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Shiratamako vs Mochiko vs Joshinko: What Are the Differences?

Shiratamako, mochiko, and joshinko: All of them are “rice flour” made from white rice or glutinous rice.

There are 2 types of rice flour: Some are ground raw rice, while others are heated and then ground.
Although all of 3 rice flour above are made by grinding raw rice, there are several differences in the type of rice and the manufacturing method.

Here, I would like to introduce some differences!

Shiratamako

This is also called “glutinous rice flour”, but this term also refers to mochiko.

Raw material: Glutinous rice

Manufacturing method: Wash the glutinous rice → Grind it with water using a stone mill → Take precipitate and dry it

Characteristics: Has really smooth texture and it’s very stretchy. Used for white ball dumplings (shiratama dumplings).

Since it’s taking out the starch of glutinous rice, it features a smooth texture. So, it’s often used for making shiratama dumplings and daifuku mochi.

Mochiko

This is also called “glutinous rice flour”, but this term also refers to shiratamako.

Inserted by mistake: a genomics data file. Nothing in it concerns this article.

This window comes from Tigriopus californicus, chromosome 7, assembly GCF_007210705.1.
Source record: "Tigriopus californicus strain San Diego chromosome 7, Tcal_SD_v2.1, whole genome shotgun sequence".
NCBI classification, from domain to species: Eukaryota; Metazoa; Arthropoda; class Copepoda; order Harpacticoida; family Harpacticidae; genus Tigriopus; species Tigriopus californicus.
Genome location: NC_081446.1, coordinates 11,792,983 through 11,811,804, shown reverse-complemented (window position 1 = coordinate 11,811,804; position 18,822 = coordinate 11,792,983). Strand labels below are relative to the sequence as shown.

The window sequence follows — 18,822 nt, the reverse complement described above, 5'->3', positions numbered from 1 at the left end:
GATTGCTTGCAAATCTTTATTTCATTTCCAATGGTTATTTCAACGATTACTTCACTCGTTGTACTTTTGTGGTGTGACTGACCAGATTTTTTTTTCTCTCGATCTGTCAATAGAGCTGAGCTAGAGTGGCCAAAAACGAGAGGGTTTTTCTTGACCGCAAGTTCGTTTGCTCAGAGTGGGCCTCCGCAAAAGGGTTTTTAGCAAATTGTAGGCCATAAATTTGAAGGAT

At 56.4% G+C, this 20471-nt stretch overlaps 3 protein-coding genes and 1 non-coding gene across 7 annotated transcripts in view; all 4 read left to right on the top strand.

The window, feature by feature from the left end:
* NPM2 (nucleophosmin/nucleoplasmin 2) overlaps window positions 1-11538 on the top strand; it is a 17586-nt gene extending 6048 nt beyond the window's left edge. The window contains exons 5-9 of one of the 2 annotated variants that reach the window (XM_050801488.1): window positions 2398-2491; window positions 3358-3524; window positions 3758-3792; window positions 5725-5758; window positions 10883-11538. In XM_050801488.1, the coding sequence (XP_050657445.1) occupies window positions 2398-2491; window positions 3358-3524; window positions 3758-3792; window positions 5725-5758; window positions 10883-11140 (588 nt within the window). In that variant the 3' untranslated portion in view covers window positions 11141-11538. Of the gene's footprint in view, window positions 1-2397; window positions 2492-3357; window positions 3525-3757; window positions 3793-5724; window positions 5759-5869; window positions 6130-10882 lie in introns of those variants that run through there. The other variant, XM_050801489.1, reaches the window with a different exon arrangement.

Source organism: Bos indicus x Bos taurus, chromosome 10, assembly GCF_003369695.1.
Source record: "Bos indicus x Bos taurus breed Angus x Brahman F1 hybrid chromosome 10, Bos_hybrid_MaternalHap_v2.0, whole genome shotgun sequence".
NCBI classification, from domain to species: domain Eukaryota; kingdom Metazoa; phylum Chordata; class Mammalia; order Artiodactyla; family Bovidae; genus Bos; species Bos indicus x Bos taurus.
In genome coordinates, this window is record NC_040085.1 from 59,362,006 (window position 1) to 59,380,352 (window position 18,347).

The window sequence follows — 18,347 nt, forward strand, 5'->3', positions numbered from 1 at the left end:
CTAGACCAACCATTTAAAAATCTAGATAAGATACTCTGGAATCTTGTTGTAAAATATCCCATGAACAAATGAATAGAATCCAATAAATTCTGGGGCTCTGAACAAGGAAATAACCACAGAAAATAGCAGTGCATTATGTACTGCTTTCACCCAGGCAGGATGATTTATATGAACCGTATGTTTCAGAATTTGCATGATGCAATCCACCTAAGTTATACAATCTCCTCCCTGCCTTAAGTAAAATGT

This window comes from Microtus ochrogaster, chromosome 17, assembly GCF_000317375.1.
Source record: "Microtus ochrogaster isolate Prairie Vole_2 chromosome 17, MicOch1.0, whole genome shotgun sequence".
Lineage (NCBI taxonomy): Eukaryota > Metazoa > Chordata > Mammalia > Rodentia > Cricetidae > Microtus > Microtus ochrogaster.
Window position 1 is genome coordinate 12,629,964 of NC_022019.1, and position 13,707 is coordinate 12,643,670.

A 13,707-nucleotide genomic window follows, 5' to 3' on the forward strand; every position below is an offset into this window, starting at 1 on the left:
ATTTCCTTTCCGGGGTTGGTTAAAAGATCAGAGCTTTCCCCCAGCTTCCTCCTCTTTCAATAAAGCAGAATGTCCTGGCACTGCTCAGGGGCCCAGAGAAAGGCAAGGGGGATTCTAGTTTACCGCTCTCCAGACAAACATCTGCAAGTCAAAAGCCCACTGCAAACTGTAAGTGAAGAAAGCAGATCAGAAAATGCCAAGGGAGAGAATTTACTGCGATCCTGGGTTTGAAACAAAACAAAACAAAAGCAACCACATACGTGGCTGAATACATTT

Raw material: Glutinous rice

Manufacturing method: Wash the glutinous rice → Dry it → Grind it into powder

Characteristics: Has strong flavor of rice. Used for daifuku mochi.

It seems like it’s almost the same as shiratamako, and both shiratamako and mochiko can be used for making daifuku mochi.

The big difference is that mochiko is more fine‐grained powder than shiratamako.

Joshinko

This is also called “white rice flour” or “high quality powder of non-glutinous rice”.

Raw material: White rice

Manufacturing method: Wash the white rice → Dry it→ Grind it into powder

Characteristics: Has great flavor of rice, and chewy texture. Used for Japanese unbaked sweets.

The manufacturing method is very similar to mochiko, but the raw material is different, it’s made from white rice.

Due to the chewy texture, it’s often used for making kashiwa-mochi (rice cake wrapped in oak leaf), kusa-mochi (a rice‐flour dumpling mixed with mugwort), uiro (sweet rice jelly), etc.

 

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